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Spurious Correlation of the Day: Rock 'n' Roll Edition

Courtesy of Barry Ritholz:

Question: Is the decline in good rock music driving the decline in oil production, or is it vice versa? Economists and aesthetes will debate this for decades, I'm afraid.

(With apologies to Felix Salmon for ripping off his "correlation of the day" franchise--all proceeds go to him.)

P.S. Another question: It says on this wiki page that the "Rolling Stone 500 Greatest Songs of All Time" list was chosen "based on votes by 172 musicians, critics, and music industry figures." If that's the case, then it occurs to me that the distribution of songs across years might always look something like this, regardless of when you plot it. That is, it may be that people--particularly insiders and elites--have a bias toward thinking the best music was made 50 years ago. So if you did another 500 greatest songs list in 2054 rather than 2004 (when this one came out), the peak might come some time this decade. (Hard to believe, I know, but just wait till you hear the schlock the kids are listening to in the 2050s...) Meanwhile, I'm guessing that peak oil production is going to stay put right where it is.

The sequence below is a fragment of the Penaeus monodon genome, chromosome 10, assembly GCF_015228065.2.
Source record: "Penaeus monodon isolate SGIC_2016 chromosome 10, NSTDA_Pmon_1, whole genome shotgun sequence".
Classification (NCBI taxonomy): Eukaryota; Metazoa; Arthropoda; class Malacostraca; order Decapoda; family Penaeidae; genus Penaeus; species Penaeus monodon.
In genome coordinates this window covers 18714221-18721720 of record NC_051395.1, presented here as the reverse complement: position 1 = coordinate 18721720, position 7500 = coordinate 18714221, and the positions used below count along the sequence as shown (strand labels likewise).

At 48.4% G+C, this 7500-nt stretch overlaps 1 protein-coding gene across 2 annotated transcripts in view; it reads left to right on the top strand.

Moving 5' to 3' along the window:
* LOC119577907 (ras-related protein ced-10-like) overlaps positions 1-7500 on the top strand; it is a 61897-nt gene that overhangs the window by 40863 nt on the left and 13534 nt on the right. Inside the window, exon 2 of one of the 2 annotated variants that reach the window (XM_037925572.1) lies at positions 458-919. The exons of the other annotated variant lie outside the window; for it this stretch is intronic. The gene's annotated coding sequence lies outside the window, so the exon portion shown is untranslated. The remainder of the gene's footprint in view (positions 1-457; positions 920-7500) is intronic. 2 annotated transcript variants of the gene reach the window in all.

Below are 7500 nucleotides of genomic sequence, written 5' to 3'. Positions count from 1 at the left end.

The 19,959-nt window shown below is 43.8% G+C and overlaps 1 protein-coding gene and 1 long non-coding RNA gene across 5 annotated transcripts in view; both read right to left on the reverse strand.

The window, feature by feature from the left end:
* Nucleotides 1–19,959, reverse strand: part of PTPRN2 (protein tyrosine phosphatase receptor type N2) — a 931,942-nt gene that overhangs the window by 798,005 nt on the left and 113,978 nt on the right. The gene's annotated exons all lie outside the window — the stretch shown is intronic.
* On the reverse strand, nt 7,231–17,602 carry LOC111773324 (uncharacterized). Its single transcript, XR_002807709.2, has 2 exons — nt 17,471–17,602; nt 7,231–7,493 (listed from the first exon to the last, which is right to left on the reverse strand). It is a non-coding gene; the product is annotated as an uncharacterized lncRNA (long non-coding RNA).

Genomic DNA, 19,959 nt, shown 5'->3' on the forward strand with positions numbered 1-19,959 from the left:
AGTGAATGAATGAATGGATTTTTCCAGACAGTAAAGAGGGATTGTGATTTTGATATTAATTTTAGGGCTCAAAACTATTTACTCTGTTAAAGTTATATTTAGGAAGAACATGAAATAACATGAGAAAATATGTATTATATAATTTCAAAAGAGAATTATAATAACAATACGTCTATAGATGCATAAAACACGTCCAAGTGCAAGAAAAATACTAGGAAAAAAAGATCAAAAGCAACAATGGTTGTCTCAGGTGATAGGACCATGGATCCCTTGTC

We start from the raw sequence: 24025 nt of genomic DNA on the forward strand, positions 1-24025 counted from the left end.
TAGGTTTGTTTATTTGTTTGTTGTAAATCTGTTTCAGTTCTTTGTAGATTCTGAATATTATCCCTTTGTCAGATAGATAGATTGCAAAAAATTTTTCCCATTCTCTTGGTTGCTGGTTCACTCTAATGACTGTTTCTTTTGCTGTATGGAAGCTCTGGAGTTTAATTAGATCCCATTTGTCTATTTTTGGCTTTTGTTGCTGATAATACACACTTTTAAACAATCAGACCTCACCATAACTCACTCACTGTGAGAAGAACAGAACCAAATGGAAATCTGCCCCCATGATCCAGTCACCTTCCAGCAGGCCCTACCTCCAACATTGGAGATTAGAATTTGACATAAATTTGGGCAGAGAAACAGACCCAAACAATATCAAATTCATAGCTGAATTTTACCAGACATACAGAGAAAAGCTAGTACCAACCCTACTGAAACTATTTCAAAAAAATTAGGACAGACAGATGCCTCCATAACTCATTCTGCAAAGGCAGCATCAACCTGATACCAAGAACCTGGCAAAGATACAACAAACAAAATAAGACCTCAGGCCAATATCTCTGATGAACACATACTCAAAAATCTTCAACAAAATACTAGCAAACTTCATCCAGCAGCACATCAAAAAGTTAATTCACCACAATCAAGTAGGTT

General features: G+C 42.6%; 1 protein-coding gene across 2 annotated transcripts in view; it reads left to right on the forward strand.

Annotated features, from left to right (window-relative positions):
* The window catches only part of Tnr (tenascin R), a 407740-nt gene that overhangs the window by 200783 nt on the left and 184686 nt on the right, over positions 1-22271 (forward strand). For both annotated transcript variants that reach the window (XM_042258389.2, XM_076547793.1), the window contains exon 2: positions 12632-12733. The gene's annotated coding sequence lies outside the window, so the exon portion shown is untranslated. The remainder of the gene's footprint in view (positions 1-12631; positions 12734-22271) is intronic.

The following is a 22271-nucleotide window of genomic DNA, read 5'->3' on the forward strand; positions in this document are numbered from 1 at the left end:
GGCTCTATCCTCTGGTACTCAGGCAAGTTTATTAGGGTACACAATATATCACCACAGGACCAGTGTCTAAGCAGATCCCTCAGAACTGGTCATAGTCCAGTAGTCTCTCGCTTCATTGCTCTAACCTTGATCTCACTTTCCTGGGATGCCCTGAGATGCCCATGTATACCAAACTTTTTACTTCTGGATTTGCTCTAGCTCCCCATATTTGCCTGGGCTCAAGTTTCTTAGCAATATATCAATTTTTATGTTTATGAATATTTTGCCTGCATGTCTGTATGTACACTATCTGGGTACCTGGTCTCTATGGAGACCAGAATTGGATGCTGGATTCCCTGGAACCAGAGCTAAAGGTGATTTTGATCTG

Just thought I'd highlight another layer of spuriousness in our analysis...